This simple but time-consuming dish is a classic of the cuisine of Sichuan, but it is not torridly seasoned with chilies or Sichuan peppercorns. This does not make it atypical. In fact it illustrates one of the fifty-six cooking methods of the Sichuanese canon listed in the standard Sichuan culinary encyclopedia and quoted in full in Fuchsia Dunlop’s Land of Plenty (2001), itself now the standard work on the subject in English. Can bian, explains Ms. Dunlop, involves “food cut into slivers or strips… stirred constantly in a wok with very little oil, over a medium flame, until it is slightly dried out and beautifully fragrant.” The other version of gan bian si ji dou that I have seen, in Mrs. Chiang’s Szechwan Cookbook by Ellen Schrecker (1976), adds soaked dried shrimp instead of ground pork to the beans. There are other small differences, but both recipes include Sichuan pickled vegetable, or ya cai, a quite salty preserved root of turnip. The long-cooked beans give the dish its crucial texture; the ya cai its distinctive flavor.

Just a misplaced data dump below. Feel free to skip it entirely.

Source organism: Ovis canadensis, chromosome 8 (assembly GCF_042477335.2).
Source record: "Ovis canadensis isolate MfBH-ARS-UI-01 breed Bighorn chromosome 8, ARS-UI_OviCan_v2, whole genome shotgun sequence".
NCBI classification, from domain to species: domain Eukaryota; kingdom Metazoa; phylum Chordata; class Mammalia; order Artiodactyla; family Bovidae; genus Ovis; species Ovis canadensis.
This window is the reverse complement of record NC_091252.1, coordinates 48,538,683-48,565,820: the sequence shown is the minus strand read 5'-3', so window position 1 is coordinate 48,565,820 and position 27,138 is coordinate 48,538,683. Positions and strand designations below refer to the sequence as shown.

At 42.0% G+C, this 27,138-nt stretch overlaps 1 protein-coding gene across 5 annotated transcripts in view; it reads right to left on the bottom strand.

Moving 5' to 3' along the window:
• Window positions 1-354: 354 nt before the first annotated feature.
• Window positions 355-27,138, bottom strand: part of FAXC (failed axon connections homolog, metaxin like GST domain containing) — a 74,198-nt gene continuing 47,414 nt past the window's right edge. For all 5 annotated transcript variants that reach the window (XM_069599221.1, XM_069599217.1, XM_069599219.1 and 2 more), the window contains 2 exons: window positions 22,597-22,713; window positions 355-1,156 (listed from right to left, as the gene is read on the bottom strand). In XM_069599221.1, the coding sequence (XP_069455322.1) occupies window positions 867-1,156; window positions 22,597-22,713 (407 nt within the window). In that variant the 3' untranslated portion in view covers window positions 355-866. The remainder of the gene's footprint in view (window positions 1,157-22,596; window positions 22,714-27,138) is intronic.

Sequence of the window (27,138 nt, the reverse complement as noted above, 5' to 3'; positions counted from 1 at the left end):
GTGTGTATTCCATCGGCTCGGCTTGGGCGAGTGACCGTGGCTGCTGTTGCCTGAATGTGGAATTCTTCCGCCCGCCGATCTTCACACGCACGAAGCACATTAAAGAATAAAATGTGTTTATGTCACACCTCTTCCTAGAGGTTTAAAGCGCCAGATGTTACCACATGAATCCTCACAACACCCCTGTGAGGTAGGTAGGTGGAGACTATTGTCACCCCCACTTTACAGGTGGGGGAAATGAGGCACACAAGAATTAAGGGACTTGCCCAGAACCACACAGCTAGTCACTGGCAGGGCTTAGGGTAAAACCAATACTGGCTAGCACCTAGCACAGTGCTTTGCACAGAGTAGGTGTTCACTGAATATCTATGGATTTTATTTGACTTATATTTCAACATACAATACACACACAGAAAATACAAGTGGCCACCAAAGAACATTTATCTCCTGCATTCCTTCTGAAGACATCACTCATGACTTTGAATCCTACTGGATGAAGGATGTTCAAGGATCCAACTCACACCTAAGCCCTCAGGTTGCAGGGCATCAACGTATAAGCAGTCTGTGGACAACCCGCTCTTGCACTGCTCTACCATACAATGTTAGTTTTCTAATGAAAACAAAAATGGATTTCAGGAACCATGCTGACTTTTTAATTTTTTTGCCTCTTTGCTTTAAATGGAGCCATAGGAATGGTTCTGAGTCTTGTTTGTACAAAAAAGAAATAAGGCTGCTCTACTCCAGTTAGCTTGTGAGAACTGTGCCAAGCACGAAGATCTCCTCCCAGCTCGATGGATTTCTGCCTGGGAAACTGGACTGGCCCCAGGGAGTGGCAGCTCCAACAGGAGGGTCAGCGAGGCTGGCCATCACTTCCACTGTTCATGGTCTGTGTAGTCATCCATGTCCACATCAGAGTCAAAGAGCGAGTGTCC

Ms. Dunlop notes that restaurants often deep-fry the beans to speed up the cooking. You are free to disapprove once you have done the dish the traditional way.